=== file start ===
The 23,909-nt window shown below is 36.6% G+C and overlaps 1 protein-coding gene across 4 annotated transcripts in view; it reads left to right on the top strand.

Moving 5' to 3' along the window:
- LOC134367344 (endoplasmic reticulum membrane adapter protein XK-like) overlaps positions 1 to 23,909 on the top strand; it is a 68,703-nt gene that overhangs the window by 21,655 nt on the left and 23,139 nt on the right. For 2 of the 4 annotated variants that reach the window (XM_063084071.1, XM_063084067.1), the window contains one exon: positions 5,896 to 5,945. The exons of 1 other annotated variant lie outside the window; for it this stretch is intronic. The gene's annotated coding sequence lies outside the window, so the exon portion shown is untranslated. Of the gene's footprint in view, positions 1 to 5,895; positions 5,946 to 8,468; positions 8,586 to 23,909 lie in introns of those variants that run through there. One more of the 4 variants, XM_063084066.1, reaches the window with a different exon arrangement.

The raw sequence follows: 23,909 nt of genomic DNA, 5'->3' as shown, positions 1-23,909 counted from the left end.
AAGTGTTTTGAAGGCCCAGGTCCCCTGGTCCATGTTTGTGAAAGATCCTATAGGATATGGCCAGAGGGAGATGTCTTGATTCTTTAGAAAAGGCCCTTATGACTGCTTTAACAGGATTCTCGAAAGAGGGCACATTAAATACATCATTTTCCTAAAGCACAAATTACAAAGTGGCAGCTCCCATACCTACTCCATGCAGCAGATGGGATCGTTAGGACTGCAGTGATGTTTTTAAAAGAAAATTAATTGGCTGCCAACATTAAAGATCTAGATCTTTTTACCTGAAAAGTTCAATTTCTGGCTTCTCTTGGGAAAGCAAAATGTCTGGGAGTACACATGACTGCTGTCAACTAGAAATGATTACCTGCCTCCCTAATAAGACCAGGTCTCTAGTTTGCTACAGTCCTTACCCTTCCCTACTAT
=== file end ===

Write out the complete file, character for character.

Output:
The 23,909-nt window shown below is 36.6% G+C and overlaps 1 protein-coding gene across 4 annotated transcripts in view; it reads left to right on the top strand.

Moving 5' to 3' along the window:
- LOC134367344 (endoplasmic reticulum membrane adapter protein XK-like) overlaps positions 1 to 23,909 on the top strand; it is a 68,703-nt gene that overhangs the window by 21,655 nt on the left and 23,139 nt on the right. For 2 of the 4 annotated variants that reach the window (XM_063084071.1, XM_063084067.1), the window contains one exon: positions 5,896 to 5,945. The exons of 1 other annotated variant lie outside the window; for it this stretch is intronic. The gene's annotated coding sequence lies outside the window, so the exon portion shown is untranslated. Of the gene's footprint in view, positions 1 to 5,895; positions 5,946 to 8,468; positions 8,586 to 23,909 lie in introns of those variants that run through there. One more of the 4 variants, XM_063084066.1, reaches the window with a different exon arrangement.

The raw sequence follows: 23,909 nt of genomic DNA, 5'->3' as shown, positions 1-23,909 counted from the left end.
AAGTGTTTTGAAGGCCCAGGTCCCCTGGTCCATGTTTGTGAAAGATCCTATAGGATATGGCCAGAGGGAGATGTCTTGATTCTTTAGAAAAGGCCCTTATGACTGCTTTAACAGGATTCTCGAAAGAGGGCACATTAAATACATCATTTTCCTAAAGCACAAATTACAAAGTGGCAGCTCCCATACCTACTCCATGCAGCAGATGGGATCGTTAGGACTGCAGTGATGTTTTTAAAAGAAAATTAATTGGCTGCCAACATTAAAGATCTAGATCTTTTTACCTGAAAAGTTCAATTTCTGGCTTCTCTTGGGAAAGCAAAATGTCTGGGAGTACACATGACTGCTGTCAACTAGAAATGATTACCTGCCTCCCTAATAAGACCAGGTCTCTAGTTTGCTACAGTCCTTACCCTTCCCTACTAT